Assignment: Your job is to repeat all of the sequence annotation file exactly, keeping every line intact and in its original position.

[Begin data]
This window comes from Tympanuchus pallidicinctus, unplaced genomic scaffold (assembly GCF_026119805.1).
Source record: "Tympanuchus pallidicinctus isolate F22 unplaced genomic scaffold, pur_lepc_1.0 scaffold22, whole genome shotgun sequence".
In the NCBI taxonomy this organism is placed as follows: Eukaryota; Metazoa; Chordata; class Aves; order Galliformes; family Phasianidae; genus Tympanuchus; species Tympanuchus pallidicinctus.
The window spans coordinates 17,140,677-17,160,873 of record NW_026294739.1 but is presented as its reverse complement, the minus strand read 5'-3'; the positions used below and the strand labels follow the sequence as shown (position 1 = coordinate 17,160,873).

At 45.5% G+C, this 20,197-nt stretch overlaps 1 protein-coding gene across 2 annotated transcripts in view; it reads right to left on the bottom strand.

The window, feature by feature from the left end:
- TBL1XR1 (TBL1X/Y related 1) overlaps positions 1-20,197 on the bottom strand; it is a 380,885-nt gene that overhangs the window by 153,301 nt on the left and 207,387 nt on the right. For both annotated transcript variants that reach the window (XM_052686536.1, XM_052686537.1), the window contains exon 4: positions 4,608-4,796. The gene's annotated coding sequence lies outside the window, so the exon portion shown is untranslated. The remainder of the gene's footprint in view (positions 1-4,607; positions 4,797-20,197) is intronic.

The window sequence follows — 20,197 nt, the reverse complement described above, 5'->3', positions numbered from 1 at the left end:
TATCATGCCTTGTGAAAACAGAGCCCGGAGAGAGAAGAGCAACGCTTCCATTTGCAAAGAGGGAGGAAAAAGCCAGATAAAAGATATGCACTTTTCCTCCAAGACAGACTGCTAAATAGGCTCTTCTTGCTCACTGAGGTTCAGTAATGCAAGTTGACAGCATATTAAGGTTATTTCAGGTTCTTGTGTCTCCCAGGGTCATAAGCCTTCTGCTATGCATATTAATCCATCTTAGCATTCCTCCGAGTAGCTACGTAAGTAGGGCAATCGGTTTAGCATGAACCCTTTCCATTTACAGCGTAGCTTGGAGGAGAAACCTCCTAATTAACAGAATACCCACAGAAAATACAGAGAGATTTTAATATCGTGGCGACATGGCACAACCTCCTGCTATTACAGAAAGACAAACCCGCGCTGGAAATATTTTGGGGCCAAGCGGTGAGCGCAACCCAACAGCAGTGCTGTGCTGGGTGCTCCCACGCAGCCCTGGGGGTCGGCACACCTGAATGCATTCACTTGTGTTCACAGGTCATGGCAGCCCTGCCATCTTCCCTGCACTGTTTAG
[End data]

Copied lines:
This window comes from Tympanuchus pallidicinctus, unplaced genomic scaffold (assembly GCF_026119805.1).
Source record: "Tympanuchus pallidicinctus isolate F22 unplaced genomic scaffold, pur_lepc_1.0 scaffold22, whole genome shotgun sequence".
In the NCBI taxonomy this organism is placed as follows: Eukaryota; Metazoa; Chordata; class Aves; order Galliformes; family Phasianidae; genus Tympanuchus; species Tympanuchus pallidicinctus.
The window spans coordinates 17,140,677-17,160,873 of record NW_026294739.1 but is presented as its reverse complement, the minus strand read 5'-3'; the positions used below and the strand labels follow the sequence as shown (position 1 = coordinate 17,160,873).

At 45.5% G+C, this 20,197-nt stretch overlaps 1 protein-coding gene across 2 annotated transcripts in view; it reads right to left on the bottom strand.

The window, feature by feature from the left end:
- TBL1XR1 (TBL1X/Y related 1) overlaps positions 1-20,197 on the bottom strand; it is a 380,885-nt gene that overhangs the window by 153,301 nt on the left and 207,387 nt on the right. For both annotated transcript variants that reach the window (XM_052686536.1, XM_052686537.1), the window contains exon 4: positions 4,608-4,796. The gene's annotated coding sequence lies outside the window, so the exon portion shown is untranslated. The remainder of the gene's footprint in view (positions 1-4,607; positions 4,797-20,197) is intronic.

The window sequence follows — 20,197 nt, the reverse complement described above, 5'->3', positions numbered from 1 at the left end:
TATCATGCCTTGTGAAAACAGAGCCCGGAGAGAGAAGAGCAACGCTTCCATTTGCAAAGAGGGAGGAAAAAGCCAGATAAAAGATATGCACTTTTCCTCCAAGACAGACTGCTAAATAGGCTCTTCTTGCTCACTGAGGTTCAGTAATGCAAGTTGACAGCATATTAAGGTTATTTCAGGTTCTTGTGTCTCCCAGGGTCATAAGCCTTCTGCTATGCATATTAATCCATCTTAGCATTCCTCCGAGTAGCTACGTAAGTAGGGCAATCGGTTTAGCATGAACCCTTTCCATTTACAGCGTAGCTTGGAGGAGAAACCTCCTAATTAACAGAATACCCACAGAAAATACAGAGAGATTTTAATATCGTGGCGACATGGCACAACCTCCTGCTATTACAGAAAGACAAACCCGCGCTGGAAATATTTTGGGGCCAAGCGGTGAGCGCAACCCAACAGCAGTGCTGTGCTGGGTGCTCCCACGCAGCCCTGGGGGTCGGCACACCTGAATGCATTCACTTGTGTTCACAGGTCATGGCAGCCCTGCCATCTTCCCTGCACTGTTTAG